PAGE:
Tank Destroyer Command:
Part Three, Better Weapons
By Peter Lloyd
Long before the tank panic of 1940, the U.S Army had started experimenting with a motor mount for the new M6 37mm antitank gun. The mount chosen was the 6x6 three-quarter-ton truck. The experimental vehicle was designated T21. Development was suspended when Tank Destroyer Command was formed, because the command was interested in heavier weapons. The project was revived as difficulties with the M5 accumulated and the need for training vehicles rose. The M6 Gun Motor Carriage was the standardized model. The M6 was never intended for combat. However, when the time came to sail for North Africa, Tank Destroyer Command was only just starting to receive M10 deliveries, so the M6 went to war. When the M6 went overseas it was fitted with small arms holsters (like the "Rat Patrol" jeeps) for close defense weapons, but there wasn’t much else that could be done for it.
Development of a purpose-built tank destroyer was going to take a while. The T35 project was initiated to fill the gap. Begun November 1941, the T35 was to lead to the first true tank destroyer for the U.S. Army. It began with the M4A2 hull, which was mated with the M6 heavy tank turret. The resulting vehicle silhouette was too high for Tank Destroyer Command’s liking. The turret was reworked by removing the roof and cutting down the sides. This variation was designated T35E1. An antiaircraft machine-gun was added, and the armor on the turret sides was reduced and angled. The final design was standardized as the M10 Gun Motor Carriage in June 1942. The first units began coming off the assembly line in September. Deliveries to combat units began in November, just a little too late for participation in Operation Torch.
With the M3, M6, and M10 Gun Motor Carriages, Tank Destroyer Command went to challenge the panzer hordes. In the North Africa campaign, tank destroyer battalions came in two flavors. First there was the hybrid version which is what the diagram reflects. The other was the “heavy” battalion, entirely equipped with M10 GMC’s as the antitank weaponry. Both of these formations had flaws in their equipment and organization. Tank destroyer battalions were overly large and logistically cumbersome, especially in regard to the hybrid units. March 1943 brought a reorganization. The hybrid battalions were converted to heavy battalions, with the M10 being the designated tank destroyer to be used. The antiaircraft sections, along with their logistical requirement, were eliminated. These changes reduced the manpower requirement by almost 200 men per battalion and somewhat improved the support situation.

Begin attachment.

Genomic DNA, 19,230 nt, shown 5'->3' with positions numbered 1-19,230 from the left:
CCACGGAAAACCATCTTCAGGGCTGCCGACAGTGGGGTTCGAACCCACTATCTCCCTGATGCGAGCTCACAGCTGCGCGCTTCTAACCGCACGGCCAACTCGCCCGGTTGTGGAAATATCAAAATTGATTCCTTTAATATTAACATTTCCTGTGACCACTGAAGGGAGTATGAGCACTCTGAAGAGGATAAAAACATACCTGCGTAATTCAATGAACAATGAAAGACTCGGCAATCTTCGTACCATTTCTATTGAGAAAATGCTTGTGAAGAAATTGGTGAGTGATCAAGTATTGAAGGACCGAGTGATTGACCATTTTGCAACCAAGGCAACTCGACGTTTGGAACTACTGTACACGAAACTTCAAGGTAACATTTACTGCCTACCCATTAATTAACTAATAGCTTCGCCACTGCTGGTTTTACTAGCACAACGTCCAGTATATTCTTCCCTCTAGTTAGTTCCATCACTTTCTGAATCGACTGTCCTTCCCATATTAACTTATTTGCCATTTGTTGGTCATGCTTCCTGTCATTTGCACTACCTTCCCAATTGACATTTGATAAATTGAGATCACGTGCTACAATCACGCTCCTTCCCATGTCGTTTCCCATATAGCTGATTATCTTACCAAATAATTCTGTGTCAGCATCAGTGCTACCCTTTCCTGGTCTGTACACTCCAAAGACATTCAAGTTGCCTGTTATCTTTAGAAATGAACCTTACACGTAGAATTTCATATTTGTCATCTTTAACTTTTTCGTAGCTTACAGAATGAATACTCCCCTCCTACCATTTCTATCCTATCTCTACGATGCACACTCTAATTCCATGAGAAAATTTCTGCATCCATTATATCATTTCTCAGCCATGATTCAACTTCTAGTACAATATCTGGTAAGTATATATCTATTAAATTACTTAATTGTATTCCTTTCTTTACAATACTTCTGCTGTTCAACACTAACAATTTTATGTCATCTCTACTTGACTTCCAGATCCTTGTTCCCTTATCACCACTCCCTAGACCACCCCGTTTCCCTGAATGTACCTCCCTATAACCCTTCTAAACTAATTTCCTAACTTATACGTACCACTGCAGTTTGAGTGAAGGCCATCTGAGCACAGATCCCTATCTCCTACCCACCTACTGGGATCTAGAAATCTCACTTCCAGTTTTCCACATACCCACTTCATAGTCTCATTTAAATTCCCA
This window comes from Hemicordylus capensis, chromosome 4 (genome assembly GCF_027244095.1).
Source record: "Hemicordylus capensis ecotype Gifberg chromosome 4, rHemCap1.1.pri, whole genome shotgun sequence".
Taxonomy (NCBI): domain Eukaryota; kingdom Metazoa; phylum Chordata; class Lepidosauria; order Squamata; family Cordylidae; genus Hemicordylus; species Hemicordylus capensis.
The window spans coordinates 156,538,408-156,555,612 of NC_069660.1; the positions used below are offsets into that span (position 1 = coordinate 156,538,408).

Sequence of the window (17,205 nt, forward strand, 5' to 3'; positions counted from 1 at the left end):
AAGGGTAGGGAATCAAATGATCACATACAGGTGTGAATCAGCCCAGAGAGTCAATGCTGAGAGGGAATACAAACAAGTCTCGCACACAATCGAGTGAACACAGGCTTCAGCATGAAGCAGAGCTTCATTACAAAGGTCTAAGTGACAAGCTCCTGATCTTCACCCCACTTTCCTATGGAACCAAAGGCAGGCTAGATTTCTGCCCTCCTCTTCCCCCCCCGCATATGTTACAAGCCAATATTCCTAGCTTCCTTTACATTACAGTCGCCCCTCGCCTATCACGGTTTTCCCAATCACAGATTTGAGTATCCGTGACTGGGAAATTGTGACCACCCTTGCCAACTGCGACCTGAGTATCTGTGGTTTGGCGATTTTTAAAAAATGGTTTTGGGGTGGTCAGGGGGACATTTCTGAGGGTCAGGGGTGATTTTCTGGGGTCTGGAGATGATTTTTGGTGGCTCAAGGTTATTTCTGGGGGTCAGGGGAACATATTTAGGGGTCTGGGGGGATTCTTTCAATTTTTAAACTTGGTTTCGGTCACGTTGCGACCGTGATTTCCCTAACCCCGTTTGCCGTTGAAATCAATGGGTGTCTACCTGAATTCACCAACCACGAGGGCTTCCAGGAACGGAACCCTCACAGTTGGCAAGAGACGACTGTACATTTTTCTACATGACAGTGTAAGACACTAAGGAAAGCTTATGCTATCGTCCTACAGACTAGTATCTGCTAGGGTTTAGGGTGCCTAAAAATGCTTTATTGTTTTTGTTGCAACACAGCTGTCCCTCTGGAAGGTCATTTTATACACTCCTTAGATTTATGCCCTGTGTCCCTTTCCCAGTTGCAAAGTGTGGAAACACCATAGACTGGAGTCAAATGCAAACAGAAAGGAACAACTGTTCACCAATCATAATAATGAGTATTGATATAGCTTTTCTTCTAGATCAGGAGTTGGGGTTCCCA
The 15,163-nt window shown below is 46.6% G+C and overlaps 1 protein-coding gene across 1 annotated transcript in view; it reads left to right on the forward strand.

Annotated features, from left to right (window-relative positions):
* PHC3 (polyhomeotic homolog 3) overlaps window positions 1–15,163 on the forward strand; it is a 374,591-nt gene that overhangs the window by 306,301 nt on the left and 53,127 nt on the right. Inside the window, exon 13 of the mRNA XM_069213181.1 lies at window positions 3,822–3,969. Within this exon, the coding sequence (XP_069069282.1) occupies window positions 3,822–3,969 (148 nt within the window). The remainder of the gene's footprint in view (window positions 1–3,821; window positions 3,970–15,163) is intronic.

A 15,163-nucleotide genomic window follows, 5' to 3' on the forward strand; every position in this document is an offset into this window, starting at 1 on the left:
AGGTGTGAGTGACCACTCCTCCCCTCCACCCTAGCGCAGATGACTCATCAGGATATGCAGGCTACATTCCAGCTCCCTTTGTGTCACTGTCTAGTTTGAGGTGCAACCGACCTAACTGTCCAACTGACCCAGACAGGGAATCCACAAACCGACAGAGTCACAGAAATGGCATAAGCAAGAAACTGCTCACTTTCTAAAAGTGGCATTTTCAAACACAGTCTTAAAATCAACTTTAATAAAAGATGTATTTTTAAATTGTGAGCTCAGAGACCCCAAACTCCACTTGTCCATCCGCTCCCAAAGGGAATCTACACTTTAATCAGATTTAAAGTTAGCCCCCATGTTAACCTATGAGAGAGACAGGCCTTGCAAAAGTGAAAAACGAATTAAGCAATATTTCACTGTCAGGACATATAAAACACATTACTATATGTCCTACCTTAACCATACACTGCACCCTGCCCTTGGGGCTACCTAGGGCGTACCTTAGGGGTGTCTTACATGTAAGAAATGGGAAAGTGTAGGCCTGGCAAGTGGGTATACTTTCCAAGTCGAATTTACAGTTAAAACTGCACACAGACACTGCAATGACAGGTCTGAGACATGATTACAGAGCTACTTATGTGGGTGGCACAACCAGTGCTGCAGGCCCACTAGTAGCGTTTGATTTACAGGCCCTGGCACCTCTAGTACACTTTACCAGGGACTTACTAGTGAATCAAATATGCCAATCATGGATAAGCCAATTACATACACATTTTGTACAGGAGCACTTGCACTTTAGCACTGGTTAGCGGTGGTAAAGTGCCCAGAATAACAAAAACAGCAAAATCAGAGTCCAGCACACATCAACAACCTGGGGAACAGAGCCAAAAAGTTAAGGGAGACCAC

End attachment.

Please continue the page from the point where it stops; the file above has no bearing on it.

The 1943, reorganized, self-propelled tank destroyer battalion
Not everyone was, or ever had been, happy with Tank Destroyer Command. General Omar Bradley was particularly opposed to the infantry’s loss of its organic antitank battalions. At his urging, the towed tank destroyer battalion came into existence in May of 1943. The basic weapon to be used was the 3-inch M5 antitank gun which had been used in the M10. The guns were to be towed using halftracks to maintain some off-road mobility. Apart from a reduced reconnaissance element, under the headquarters company, the towed battalion looked much like its self-propelled counterpart. The personnel requirement rose back to nearly what that of the original tank destroyer battalion had been.
Towed tank destroyer battalion, 1943
Regardless of what General Bradley wanted, the self-propelled gun was still the centerpiece of tank destroyer doctrine. What the Tank Destroyer Command had wanted since its creation was a low-profile vehicle, with a powerful gun, that was fast. The M10 was too slow and Tank Destroyer Command did not like expediencies that had produced it. The first purpose-built tank destroyer project was the T49, but at 57mm, the gun was too small. The T67 design showed promise, using the same gun as in the M10. That design was dropped as the 76mm/L56 gun became a real possibility and development moved to the T70 project. The T70 was built on a modified Christie suspension, which made it fast, very fast. It had the long 3-inch gun. The standardized version of the T70 was the M18 Gun Motor Carriage. This was finally the weapon which Generals McNair and Bruce had been longing for. In mid-1943 the first units were coming off the assembly line.
Just about when the first M10’s were being built, the Ordinance Department, largely against the wishes of Tank Destroyer Command, was looking for something bigger. Close on the heels of the T70 development came the T71. The project was to mount an antitank version of the 90mm antiaircraft gun. To do this the design board turned again to the M4 chassis. The turret ring was adequate to support mounting the 90mm gun, but the mass of the weapon required a large counterweight to be added to the turret’s rear. The result was standardized as the M36 Gun Motor Carriage in June of 1944. The first M36 Jacksons went into action against the Germans in September 1944.
These are the tools of Tank Destroyer Command’s trade. Now that why they are here, and what they will use has been established. The next step, and portion of this series, will be to examine their performance.
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